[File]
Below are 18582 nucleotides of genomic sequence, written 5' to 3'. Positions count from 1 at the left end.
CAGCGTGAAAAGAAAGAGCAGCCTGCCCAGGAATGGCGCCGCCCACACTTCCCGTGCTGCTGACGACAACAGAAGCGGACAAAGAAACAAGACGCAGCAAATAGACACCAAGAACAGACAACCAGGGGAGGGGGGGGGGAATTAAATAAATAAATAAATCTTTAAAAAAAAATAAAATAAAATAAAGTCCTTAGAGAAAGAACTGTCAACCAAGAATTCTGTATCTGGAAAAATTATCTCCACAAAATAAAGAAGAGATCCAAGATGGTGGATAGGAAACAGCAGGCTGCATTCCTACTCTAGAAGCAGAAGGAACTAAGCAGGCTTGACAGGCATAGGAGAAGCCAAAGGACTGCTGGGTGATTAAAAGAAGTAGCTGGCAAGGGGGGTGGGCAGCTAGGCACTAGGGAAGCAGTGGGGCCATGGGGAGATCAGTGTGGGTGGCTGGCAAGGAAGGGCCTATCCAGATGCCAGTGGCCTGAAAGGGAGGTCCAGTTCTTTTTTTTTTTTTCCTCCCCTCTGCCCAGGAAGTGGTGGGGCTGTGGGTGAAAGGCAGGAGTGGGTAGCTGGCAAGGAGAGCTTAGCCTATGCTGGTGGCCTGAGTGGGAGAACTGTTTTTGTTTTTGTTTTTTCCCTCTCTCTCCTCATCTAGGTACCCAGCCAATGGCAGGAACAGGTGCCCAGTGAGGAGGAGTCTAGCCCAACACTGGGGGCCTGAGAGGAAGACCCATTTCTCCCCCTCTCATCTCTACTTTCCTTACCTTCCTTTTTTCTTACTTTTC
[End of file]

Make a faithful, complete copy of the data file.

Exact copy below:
Below are 18582 nucleotides of genomic sequence, written 5' to 3'. Positions count from 1 at the left end.
CAGCGTGAAAAGAAAGAGCAGCCTGCCCAGGAATGGCGCCGCCCACACTTCCCGTGCTGCTGACGACAACAGAAGCGGACAAAGAAACAAGACGCAGCAAATAGACACCAAGAACAGACAACCAGGGGAGGGGGGGGGGAATTAAATAAATAAATAAATCTTTAAAAAAAAATAAAATAAAATAAAGTCCTTAGAGAAAGAACTGTCAACCAAGAATTCTGTATCTGGAAAAATTATCTCCACAAAATAAAGAAGAGATCCAAGATGGTGGATAGGAAACAGCAGGCTGCATTCCTACTCTAGAAGCAGAAGGAACTAAGCAGGCTTGACAGGCATAGGAGAAGCCAAAGGACTGCTGGGTGATTAAAAGAAGTAGCTGGCAAGGGGGGTGGGCAGCTAGGCACTAGGGAAGCAGTGGGGCCATGGGGAGATCAGTGTGGGTGGCTGGCAAGGAAGGGCCTATCCAGATGCCAGTGGCCTGAAAGGGAGGTCCAGTTCTTTTTTTTTTTTTCCTCCCCTCTGCCCAGGAAGTGGTGGGGCTGTGGGTGAAAGGCAGGAGTGGGTAGCTGGCAAGGAGAGCTTAGCCTATGCTGGTGGCCTGAGTGGGAGAACTGTTTTTGTTTTTGTTTTTTCCCTCTCTCTCCTCATCTAGGTACCCAGCCAATGGCAGGAACAGGTGCCCAGTGAGGAGGAGTCTAGCCCAACACTGGGGGCCTGAGAGGAAGACCCATTTCTCCCCCTCTCATCTCTACTTTCCTTACCTTCCTTTTTTCTTACTTTTC